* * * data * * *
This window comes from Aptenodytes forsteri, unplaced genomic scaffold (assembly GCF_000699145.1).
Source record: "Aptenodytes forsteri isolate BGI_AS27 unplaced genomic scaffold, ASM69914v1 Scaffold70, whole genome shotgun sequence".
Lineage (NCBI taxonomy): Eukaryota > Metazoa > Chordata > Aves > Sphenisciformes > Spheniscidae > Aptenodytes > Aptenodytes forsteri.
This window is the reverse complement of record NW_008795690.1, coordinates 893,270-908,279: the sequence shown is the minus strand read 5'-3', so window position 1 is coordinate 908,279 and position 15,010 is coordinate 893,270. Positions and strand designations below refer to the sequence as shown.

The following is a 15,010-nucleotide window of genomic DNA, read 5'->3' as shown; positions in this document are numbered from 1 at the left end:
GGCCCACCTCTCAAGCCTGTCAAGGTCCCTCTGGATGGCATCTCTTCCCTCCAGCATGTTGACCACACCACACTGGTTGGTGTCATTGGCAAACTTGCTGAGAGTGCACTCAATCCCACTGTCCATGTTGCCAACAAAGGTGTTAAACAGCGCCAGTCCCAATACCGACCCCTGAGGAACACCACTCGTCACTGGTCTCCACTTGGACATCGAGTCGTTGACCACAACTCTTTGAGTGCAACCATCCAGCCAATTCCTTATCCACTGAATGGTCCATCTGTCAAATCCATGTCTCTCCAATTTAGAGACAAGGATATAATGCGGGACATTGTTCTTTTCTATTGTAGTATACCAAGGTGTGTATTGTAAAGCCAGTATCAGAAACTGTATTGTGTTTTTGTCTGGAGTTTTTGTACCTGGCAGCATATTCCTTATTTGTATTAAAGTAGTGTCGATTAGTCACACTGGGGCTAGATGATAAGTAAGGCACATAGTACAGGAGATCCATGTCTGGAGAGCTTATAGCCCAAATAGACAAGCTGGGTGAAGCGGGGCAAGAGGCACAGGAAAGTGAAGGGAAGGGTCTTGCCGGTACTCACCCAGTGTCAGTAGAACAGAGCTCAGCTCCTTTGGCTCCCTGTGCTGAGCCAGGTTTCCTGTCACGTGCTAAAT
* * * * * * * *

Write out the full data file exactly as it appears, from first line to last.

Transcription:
This window comes from Aptenodytes forsteri, unplaced genomic scaffold (assembly GCF_000699145.1).
Source record: "Aptenodytes forsteri isolate BGI_AS27 unplaced genomic scaffold, ASM69914v1 Scaffold70, whole genome shotgun sequence".
Lineage (NCBI taxonomy): Eukaryota > Metazoa > Chordata > Aves > Sphenisciformes > Spheniscidae > Aptenodytes > Aptenodytes forsteri.
This window is the reverse complement of record NW_008795690.1, coordinates 893,270-908,279: the sequence shown is the minus strand read 5'-3', so window position 1 is coordinate 908,279 and position 15,010 is coordinate 893,270. Positions and strand designations below refer to the sequence as shown.

The following is a 15,010-nucleotide window of genomic DNA, read 5'->3' as shown; positions in this document are numbered from 1 at the left end:
GGCCCACCTCTCAAGCCTGTCAAGGTCCCTCTGGATGGCATCTCTTCCCTCCAGCATGTTGACCACACCACACTGGTTGGTGTCATTGGCAAACTTGCTGAGAGTGCACTCAATCCCACTGTCCATGTTGCCAACAAAGGTGTTAAACAGCGCCAGTCCCAATACCGACCCCTGAGGAACACCACTCGTCACTGGTCTCCACTTGGACATCGAGTCGTTGACCACAACTCTTTGAGTGCAACCATCCAGCCAATTCCTTATCCACTGAATGGTCCATCTGTCAAATCCATGTCTCTCCAATTTAGAGACAAGGATATAATGCGGGACATTGTTCTTTTCTATTGTAGTATACCAAGGTGTGTATTGTAAAGCCAGTATCAGAAACTGTATTGTGTTTTTGTCTGGAGTTTTTGTACCTGGCAGCATATTCCTTATTTGTATTAAAGTAGTGTCGATTAGTCACACTGGGGCTAGATGATAAGTAAGGCACATAGTACAGGAGATCCATGTCTGGAGAGCTTATAGCCCAAATAGACAAGCTGGGTGAAGCGGGGCAAGAGGCACAGGAAAGTGAAGGGAAGGGTCTTGCCGGTACTCACCCAGTGTCAGTAGAACAGAGCTCAGCTCCTTTGGCTCCCTGTGCTGAGCCAGGTTTCCTGTCACGTGCTAAAT